Parenting Time Can Increase Child Support
UPDATE: In May, 2015, Oklahoma Gov. Mary Fallin signed a bill that will end DHS computation of a parenting time penalty in Oklahoma child support calculations. The law takes effect Nov. 1, 2015.
UPDATE: In April, 2015, an Oklahoma City judge ruled that DHS had overcharged interest on some non-custodial parents’ lump sum child support obligations that accrued before child support orders were issued. Read about the Oklahoma back child support error here.
An Oklahoma Dept. of Human Services child support form penalizes certain parents for parenting, and discourages those parents from spending time with children. The form makes some parents who spend more time with a child pay more child support.
They pay more because of DHS’ novel reading of a law designed to help parents spend more time with their children. The department’s novel interpretation kicks in when a parent earns twice as much as the custodial parent and keeps a child overnight from 121 to 143 nights a year. That non-custodial parent would pay more child support than if the child stayed only 120 overnights.
DHS’ novel legal theory is repeated in the agency’s online child support calculator, in a DHS child support spreadsheet and in several other online Oklahoma child support calculators. Those forms and calculators are the basis for most Oklahoma child support computations.
DHS claims courts can and sometimes do fix the flaw. I doubt it gets fixed in court very often.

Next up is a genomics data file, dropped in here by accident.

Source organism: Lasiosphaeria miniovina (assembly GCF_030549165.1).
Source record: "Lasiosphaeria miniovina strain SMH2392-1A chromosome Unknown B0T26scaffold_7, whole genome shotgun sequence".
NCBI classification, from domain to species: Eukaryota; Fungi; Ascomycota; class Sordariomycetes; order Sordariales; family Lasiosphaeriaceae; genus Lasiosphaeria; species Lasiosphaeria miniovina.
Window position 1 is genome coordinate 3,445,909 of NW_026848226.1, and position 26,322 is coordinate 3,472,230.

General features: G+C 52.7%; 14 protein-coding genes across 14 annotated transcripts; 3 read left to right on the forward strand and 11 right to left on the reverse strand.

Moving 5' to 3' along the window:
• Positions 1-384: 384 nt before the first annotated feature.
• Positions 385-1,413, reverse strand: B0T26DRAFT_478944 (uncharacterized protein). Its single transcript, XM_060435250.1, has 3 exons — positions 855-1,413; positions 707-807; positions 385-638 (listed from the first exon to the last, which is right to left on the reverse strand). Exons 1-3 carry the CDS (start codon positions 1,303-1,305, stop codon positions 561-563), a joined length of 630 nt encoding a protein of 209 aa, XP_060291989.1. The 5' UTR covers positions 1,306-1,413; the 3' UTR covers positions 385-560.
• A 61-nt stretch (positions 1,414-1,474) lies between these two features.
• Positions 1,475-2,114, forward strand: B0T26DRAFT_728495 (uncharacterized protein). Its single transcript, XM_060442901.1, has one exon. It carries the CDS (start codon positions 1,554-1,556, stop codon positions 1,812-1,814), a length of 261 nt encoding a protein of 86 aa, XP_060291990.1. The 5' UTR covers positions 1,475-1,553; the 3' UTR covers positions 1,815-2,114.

According to Oklahoma law, when a court deviates from child support guidelines, “the court shall make specific findings of fact supporting such action.” Okla. Stat. tit. 43 § 118H(C) That means judges must always explain why they deviated from statutory child support guidelines.
Do judges routinely deviate from DHS’ presumptive parenting penalty then record their reasons as findings of fact? If so, where is the paper trail showing judges’ reasoning?
More likely, in cases where the parenting time penalty is applied in DHS forms, the non-custodial parent who spends time with a child just pays more child support then has less money to pay child care costs.
I am skeptical of DHS claims that the parenting time penalty is usually fixed by sympathetic DHS attorneys. We doubt that many lawyers check the math behind DHS forms. In our experience, attorneys often rely on DHS presumptions whether or not they penalize parents for parenting time.
The Fix that Broke the Fix
The absurd parenting time penalty resulted from DHS’ interpretation of a 2009 change in Oklahoma child support law. A senior DHS attorney and the former state senator who introduced the bill both say the law needs to be fixed.
“We are absolutely in agreement that the statute needs to be fixed – that the formula needs to be fixed,” said Amy Page, managing attorney at the Office of Impact Advocacy and Legal Outreach of DHS Child Support Services.